Reply

    Thanks in part to The People’s Pharmacy, some years ago I changed both my own supplement habits, and advice to my wellness-coaching clients, based on the earlier research and warnings.

    It is difficult for people when their doctors are not well-informed: women are told more supplemental calcium is helpful for their bones, and also being given Rx that weaken bones. There are so many good food sources for calcium—it is hard to see why someone should take an unnecessary supplement that is still questionable. However, magnesium citrate, vitamin D3, zinc — all in proper doses—are a different matter.

    The basics of good nutrition are re-validated with every study published…Michael Pollan says it succinctly: “Eat food. Not too much. Mostly plants.”

  2. Ethan
    Seattle, WA USA
    Reply

    Am a 70 year old retiree, it is not the calcium pills that cause hardening of the arteries, but the staph bacteria that folks get by eating finger food without thoroughly washing their hands.

    Happened to see a brief presentation by a seasoned M.D., on one of the big morning news TV shows over 10 years ago, he said examination of deceased dying of hardening of the arteries found the calcium was adhering to the inside of the arteries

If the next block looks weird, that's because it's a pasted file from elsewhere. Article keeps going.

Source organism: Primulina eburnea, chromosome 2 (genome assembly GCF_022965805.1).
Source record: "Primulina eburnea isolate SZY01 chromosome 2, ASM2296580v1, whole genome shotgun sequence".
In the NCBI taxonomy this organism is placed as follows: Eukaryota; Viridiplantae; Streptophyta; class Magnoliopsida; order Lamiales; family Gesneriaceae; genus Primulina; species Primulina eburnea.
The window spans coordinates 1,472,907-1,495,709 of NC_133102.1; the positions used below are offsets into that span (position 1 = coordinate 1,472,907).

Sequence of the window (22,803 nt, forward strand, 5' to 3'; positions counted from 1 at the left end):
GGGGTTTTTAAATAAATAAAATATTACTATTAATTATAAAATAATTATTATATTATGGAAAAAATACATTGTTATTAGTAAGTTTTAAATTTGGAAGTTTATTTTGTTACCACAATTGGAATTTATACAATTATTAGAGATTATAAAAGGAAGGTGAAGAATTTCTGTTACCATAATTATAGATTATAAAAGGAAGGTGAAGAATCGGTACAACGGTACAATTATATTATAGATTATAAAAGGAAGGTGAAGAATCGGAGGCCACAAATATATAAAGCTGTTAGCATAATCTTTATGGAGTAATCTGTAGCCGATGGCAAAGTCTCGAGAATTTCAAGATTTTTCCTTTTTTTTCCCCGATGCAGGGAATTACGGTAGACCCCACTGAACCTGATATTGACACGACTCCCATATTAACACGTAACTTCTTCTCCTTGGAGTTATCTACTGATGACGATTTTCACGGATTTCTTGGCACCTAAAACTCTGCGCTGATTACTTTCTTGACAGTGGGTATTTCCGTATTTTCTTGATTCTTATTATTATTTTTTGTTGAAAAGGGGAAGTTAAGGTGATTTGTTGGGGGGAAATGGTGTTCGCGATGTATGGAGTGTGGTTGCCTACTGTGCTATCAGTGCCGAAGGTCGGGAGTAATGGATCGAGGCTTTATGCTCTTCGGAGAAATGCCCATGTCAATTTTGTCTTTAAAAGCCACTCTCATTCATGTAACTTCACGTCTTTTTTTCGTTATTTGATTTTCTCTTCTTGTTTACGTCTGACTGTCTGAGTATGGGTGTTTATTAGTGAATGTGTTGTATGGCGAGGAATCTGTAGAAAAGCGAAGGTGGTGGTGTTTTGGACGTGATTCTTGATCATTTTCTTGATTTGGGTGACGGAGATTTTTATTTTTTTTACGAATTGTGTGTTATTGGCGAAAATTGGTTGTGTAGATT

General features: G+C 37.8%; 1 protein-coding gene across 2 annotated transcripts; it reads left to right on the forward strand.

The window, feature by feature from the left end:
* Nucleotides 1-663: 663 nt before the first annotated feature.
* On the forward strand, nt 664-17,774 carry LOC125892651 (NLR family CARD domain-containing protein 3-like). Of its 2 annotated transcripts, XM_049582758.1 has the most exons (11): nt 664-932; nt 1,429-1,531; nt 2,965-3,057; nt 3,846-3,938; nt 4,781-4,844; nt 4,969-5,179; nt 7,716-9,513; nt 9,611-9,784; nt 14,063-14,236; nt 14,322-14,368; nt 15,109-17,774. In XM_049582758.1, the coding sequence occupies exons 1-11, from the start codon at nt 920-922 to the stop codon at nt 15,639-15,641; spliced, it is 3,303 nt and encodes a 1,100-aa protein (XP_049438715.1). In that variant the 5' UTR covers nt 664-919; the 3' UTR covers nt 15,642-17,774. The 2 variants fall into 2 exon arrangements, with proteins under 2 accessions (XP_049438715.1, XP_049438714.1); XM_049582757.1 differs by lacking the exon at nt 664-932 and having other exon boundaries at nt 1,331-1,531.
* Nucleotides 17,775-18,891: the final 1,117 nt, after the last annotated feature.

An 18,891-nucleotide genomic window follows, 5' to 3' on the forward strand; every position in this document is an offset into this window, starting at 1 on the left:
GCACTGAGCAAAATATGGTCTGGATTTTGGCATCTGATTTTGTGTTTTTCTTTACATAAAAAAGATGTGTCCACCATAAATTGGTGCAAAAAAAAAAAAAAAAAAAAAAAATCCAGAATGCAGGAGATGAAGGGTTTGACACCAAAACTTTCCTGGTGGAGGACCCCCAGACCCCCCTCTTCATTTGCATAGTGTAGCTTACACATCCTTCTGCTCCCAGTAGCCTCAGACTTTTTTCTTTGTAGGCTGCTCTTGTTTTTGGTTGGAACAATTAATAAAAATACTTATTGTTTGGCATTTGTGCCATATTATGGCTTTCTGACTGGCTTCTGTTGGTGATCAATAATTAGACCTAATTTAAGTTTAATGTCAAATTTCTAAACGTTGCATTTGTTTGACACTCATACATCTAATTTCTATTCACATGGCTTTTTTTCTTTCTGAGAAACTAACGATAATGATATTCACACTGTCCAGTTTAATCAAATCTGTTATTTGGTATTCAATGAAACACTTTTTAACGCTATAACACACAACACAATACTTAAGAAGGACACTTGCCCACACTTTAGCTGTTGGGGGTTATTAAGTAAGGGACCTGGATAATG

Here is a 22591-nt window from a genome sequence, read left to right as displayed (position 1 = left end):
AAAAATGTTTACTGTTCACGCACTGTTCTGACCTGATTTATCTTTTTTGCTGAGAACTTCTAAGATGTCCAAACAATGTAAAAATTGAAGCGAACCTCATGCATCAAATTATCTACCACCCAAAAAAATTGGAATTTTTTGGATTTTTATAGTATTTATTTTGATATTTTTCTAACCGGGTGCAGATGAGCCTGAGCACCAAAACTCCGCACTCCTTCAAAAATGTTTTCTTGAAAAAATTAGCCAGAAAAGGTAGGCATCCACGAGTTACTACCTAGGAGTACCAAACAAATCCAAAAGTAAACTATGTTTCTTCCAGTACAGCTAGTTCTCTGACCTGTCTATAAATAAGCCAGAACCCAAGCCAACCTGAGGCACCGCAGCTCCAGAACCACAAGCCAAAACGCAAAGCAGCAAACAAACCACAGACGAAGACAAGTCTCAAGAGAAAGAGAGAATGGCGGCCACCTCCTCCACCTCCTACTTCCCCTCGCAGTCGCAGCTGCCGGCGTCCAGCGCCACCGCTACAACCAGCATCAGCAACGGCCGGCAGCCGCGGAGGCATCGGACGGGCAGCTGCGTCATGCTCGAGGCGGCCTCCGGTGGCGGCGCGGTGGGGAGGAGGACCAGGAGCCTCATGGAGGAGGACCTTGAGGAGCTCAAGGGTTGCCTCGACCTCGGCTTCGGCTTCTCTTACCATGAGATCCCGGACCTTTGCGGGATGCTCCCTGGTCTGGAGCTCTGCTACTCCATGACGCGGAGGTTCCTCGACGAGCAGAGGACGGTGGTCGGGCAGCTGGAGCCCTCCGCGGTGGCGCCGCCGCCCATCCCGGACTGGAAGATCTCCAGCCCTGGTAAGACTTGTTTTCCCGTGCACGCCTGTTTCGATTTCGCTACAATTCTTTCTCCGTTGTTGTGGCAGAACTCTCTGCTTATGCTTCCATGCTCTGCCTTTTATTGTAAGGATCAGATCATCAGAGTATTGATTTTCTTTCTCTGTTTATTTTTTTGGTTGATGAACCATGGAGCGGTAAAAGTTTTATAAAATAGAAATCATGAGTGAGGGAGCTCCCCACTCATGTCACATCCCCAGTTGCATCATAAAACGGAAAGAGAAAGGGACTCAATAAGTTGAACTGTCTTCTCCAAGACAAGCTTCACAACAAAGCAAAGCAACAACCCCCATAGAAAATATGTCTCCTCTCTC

due to the staph bacteria on the walls of the arteries. I believe his name was Isadore
    Rosenfield, a medical practictitioner somewhere around New York.

    My parents lived to near 100, but they both were careful about washing-up and using
    clean utensils to eat with. I know dysentery was areal problem when I was in the U.S.
    Army 46 years ago overseas due to failure of the riflemen to wash their hands, and
    use clean water in the field. Support personnel did not have this problem, however,
    since they were where there was plenty of clean water and it was easy to wash-up.
    Hope this helps. I think it is the correct reason for hardening of the arteries.
    A healthy retiree on the west coast near Seattle.